coral reefs straight forward and honest politicians (could be too late) Pandas in the wild polar bears in the wild bankers without bonus cuckoos much of Bangladesh Non Chinese patents and copyright in China cheap petrochemical fuel (America, Middle east ? this should be last on the list as it may last longer than the others, it is in fact causal in the others demise) Bees ( and then the plants they fertilise) I would welcome other suggestions

11 Responses to “10 things to see before they die”

  1. January 12, 2011 at 8:45 pm

    Mountain Gorillas, they are recovering but for how long. saw them (within 7m) in Rwanda last March.

  2. Ian January 13, 2011 at 6:46 pm

    Mountain gorillas, fair enough, good shout for our list as you have seen them already. So that’s 11

  3. January 16, 2011 at 2:30 pm

    Scotland win a world cup (rugby or football) or Scotland to win their fourth Grand Slam ( I have seen two 1984 and 1990)

  4. Ian January 16, 2011 at 5:36 pm

    I’m not adding that to the list, it’s to parochial, much as I would like to see the same. I want a serious idea from you Keith, something you would want your kids to see, be able to see/touch/have in 50 years. Say like a haddock fish supper, because someone one day will eat the last one if we don’t stop over fishing and discarding fish to comply with EU rules.
    As for the grand slams, get them on DVD, drink ale and watch them, you’ll be fine.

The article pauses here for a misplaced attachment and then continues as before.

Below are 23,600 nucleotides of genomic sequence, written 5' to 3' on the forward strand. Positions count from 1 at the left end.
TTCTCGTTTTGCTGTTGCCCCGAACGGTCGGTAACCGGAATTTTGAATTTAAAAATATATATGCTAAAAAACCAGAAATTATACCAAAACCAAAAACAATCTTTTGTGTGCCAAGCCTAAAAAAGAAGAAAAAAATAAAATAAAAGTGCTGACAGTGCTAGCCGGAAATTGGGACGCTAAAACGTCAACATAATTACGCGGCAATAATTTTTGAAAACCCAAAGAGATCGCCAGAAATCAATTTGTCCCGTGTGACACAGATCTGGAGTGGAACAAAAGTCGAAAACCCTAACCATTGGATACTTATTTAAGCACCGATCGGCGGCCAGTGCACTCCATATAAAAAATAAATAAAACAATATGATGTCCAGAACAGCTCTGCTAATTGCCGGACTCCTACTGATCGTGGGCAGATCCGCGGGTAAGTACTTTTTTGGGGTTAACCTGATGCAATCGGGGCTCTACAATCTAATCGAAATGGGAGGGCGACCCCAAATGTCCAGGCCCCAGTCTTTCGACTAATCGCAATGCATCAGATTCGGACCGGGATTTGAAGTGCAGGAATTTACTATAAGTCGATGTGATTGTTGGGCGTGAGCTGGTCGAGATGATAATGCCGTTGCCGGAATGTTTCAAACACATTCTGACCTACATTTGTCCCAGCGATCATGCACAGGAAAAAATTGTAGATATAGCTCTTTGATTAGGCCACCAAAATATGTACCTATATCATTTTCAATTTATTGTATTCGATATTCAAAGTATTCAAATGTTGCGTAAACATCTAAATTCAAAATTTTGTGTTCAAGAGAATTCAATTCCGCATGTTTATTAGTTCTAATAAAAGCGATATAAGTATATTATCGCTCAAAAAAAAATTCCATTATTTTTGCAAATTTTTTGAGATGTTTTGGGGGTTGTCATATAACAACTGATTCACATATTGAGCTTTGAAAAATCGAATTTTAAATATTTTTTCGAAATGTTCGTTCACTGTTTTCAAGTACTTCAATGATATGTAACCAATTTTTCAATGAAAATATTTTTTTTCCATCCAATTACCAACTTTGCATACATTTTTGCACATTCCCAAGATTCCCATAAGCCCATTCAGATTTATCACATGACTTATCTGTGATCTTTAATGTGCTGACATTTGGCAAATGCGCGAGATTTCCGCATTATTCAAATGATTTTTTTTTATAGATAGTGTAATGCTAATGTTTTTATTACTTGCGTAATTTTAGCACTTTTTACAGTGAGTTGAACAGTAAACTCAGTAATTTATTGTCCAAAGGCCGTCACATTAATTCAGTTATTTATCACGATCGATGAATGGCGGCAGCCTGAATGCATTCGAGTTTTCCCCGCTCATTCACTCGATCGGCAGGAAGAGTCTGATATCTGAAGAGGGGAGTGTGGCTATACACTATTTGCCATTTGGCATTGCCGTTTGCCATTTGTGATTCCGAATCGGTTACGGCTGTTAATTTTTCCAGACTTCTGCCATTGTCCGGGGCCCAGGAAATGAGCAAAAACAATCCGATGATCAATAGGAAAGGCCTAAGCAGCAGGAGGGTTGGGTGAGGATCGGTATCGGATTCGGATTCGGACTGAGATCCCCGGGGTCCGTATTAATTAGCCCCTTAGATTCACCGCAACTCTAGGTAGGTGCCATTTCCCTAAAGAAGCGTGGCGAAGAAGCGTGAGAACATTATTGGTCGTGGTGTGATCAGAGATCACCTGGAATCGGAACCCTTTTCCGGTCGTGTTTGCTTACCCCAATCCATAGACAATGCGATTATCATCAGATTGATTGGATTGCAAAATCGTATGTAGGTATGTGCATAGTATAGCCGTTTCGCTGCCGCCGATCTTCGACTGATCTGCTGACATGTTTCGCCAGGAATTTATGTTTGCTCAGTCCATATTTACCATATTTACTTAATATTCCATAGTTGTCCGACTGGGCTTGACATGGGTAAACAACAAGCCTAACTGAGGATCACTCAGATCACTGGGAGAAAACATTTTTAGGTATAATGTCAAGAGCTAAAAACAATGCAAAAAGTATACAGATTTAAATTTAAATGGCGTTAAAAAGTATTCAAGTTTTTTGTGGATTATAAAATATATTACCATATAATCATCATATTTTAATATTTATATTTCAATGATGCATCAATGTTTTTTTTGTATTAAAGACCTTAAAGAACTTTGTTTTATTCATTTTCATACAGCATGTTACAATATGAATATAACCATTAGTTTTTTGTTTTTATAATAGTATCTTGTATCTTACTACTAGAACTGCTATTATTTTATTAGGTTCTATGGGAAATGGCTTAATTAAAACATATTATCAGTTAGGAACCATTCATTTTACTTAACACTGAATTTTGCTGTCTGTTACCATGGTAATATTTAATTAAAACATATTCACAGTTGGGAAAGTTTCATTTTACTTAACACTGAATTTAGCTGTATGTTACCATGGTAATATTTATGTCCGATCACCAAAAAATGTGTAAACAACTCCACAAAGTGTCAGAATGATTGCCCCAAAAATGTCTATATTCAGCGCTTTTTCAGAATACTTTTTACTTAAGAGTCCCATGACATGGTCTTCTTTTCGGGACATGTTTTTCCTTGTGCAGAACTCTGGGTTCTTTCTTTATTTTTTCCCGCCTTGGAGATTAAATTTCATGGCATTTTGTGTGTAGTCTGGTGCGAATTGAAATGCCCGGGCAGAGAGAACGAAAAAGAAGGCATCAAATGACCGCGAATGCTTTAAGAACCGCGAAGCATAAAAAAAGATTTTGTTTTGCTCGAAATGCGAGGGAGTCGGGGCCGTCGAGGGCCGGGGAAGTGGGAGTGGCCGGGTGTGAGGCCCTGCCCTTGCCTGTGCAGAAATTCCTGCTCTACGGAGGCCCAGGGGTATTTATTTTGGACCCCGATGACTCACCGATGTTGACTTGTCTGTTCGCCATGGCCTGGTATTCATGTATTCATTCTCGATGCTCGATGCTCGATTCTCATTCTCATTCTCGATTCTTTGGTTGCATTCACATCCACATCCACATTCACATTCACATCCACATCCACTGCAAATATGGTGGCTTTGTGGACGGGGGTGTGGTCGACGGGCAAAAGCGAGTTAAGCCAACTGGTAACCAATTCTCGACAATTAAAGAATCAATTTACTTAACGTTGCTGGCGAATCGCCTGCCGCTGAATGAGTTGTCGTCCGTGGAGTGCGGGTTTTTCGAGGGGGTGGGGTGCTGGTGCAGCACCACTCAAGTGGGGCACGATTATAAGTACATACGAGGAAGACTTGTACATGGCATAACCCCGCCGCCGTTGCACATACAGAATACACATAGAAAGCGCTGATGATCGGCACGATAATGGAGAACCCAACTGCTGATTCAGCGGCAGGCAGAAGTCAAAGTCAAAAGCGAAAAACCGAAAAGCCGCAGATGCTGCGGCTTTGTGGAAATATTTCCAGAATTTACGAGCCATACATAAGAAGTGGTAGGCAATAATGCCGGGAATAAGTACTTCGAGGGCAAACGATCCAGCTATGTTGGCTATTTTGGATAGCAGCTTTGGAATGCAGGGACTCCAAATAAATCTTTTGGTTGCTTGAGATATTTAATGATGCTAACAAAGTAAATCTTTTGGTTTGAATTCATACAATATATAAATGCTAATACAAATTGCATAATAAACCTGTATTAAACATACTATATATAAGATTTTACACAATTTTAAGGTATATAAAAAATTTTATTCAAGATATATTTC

5. January 22, 2011 at 12:59 pm

    Tigers in the wild

  6. Ian January 22, 2011 at 6:46 pm

    that’s 12 and I’ll add black bears in China, 13

  7. January 24, 2011 at 4:47 pm

    Black Faced Spoonbills. Only an estimated 2400 left globally. (see recent post)

  8. Ian January 24, 2011 at 6:43 pm

    OK 14, think you’ll have to drop the over enthusiastic Cantonese colleagues to see the spoonbills sponsored by “lucky you” beer. If you heard the word gywlow (spelling phonetic) on your walk they where talking about you disparagingly.

  9. February 3, 2011 at 11:35 pm

    Spoon-billed Sandpiper a definite for the list. Estimated at 300-400 breeding pairs left in the world – less than 1000 total. Saw 6 on a birding trip in Thailand on the way back from HK. Their future doesn’t look good.

  10. Ian February 4, 2011 at 7:57 pm

    yeh 15 but we are getting birdy, I could add Kakapo the new Zealand flightless parrot and make it 16 but i want biodiversity in our “to see” watch. Just to point out we Homo sapiens are really at risk because we depend on everything around us surviving.

  11. Ian March 3, 2011 at 6:43 pm

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